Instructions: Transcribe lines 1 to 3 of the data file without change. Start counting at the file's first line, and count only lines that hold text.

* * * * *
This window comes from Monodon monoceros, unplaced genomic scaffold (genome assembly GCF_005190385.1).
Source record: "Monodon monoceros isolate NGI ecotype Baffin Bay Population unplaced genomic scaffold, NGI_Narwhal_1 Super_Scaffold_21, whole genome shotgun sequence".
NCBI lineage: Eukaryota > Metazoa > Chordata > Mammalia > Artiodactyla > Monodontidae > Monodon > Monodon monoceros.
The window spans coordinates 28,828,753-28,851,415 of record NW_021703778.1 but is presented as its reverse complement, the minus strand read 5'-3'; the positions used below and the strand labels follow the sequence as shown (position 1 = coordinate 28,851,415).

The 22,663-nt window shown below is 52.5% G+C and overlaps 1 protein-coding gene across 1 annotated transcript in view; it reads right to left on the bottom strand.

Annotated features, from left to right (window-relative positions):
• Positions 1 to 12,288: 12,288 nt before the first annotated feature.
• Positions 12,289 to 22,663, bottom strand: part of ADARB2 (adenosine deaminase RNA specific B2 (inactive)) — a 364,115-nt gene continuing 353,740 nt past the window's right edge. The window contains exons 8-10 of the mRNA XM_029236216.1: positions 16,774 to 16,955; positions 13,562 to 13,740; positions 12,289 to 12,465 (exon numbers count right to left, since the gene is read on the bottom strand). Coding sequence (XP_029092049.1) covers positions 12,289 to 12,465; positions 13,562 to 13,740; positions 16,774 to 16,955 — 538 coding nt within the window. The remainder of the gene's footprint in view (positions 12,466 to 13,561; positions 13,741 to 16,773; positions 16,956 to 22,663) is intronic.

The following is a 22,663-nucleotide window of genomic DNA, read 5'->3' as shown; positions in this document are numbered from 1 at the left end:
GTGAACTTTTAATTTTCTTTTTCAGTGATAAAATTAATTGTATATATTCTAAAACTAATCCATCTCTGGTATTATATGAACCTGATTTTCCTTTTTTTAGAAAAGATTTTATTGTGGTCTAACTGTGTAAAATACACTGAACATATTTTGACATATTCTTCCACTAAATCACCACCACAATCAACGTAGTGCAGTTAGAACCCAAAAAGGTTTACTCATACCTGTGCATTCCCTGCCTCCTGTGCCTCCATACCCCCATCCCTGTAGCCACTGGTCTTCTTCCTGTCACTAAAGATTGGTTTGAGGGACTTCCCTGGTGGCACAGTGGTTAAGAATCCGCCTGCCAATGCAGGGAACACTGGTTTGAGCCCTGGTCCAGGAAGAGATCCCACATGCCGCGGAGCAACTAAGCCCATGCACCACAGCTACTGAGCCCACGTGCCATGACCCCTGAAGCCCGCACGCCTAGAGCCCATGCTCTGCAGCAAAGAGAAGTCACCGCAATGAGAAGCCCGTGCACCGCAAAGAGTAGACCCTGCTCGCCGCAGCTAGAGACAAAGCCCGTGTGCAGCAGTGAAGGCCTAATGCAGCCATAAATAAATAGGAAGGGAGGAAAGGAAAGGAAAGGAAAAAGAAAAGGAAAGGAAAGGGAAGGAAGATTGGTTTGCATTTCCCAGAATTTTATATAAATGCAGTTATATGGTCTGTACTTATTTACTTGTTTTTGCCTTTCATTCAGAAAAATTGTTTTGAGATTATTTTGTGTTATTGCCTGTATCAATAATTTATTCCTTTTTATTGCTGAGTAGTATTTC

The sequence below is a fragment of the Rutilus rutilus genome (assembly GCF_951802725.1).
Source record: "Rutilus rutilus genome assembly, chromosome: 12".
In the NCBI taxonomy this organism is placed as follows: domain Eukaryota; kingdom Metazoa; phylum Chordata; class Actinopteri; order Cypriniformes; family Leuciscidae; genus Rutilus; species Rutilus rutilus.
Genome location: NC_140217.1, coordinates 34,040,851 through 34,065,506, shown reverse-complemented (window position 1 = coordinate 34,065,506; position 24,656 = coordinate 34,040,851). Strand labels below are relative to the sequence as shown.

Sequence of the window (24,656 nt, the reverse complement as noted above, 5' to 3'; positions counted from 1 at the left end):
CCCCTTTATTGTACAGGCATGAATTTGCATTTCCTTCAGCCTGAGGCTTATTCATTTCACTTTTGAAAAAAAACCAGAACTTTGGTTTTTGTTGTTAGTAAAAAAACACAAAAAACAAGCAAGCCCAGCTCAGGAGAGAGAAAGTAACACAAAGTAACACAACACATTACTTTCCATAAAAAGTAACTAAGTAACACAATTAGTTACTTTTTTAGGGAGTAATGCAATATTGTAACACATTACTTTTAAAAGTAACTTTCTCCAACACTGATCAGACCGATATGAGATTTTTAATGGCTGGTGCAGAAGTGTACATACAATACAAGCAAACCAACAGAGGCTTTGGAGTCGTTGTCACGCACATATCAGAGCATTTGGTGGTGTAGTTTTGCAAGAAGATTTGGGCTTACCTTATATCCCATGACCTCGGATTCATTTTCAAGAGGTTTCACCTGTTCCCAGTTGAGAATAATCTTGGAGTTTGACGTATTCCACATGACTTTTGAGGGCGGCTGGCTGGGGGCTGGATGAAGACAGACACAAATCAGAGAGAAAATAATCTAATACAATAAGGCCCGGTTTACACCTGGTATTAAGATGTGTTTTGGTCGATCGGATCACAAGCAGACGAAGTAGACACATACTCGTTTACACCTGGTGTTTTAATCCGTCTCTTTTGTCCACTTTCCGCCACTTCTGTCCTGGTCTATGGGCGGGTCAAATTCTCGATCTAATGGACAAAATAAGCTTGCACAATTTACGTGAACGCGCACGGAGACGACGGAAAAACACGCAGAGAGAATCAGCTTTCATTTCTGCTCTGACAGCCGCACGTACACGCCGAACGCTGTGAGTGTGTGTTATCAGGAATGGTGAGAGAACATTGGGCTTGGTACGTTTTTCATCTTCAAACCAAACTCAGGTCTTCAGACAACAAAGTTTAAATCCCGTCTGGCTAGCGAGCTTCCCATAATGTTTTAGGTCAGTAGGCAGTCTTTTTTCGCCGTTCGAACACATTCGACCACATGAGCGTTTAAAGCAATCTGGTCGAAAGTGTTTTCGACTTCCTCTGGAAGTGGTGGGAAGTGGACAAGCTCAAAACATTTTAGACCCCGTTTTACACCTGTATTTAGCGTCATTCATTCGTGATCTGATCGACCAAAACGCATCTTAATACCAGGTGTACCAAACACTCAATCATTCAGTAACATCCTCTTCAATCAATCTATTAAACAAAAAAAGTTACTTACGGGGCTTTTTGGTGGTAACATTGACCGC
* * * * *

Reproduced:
This window comes from Monodon monoceros, unplaced genomic scaffold (genome assembly GCF_005190385.1).
Source record: "Monodon monoceros isolate NGI ecotype Baffin Bay Population unplaced genomic scaffold, NGI_Narwhal_1 Super_Scaffold_21, whole genome shotgun sequence".
NCBI lineage: Eukaryota > Metazoa > Chordata > Mammalia > Artiodactyla > Monodontidae > Monodon > Monodon monoceros.